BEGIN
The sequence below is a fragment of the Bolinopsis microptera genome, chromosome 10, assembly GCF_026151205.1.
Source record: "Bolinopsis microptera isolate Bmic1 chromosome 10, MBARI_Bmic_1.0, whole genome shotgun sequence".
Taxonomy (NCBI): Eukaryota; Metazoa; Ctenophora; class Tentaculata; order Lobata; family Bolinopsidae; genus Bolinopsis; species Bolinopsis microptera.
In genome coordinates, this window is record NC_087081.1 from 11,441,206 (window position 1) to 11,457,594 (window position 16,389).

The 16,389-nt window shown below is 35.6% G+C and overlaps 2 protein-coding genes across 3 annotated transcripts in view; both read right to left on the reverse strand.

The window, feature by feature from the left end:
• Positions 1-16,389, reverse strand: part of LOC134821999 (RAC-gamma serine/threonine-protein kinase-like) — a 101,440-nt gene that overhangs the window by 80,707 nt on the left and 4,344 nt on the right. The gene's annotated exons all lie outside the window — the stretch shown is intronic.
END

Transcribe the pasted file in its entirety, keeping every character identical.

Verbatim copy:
The sequence below is a fragment of the Bolinopsis microptera genome, chromosome 10, assembly GCF_026151205.1.
Source record: "Bolinopsis microptera isolate Bmic1 chromosome 10, MBARI_Bmic_1.0, whole genome shotgun sequence".
Taxonomy (NCBI): Eukaryota; Metazoa; Ctenophora; class Tentaculata; order Lobata; family Bolinopsidae; genus Bolinopsis; species Bolinopsis microptera.
In genome coordinates, this window is record NC_087081.1 from 11,441,206 (window position 1) to 11,457,594 (window position 16,389).

The 16,389-nt window shown below is 35.6% G+C and overlaps 2 protein-coding genes across 3 annotated transcripts in view; both read right to left on the reverse strand.

The window, feature by feature from the left end:
• Positions 1-16,389, reverse strand: part of LOC134821999 (RAC-gamma serine/threonine-protein kinase-like) — a 101,440-nt gene that overhangs the window by 80,707 nt on the left and 4,344 nt on the right. The gene's annotated exons all lie outside the window — the stretch shown is intronic.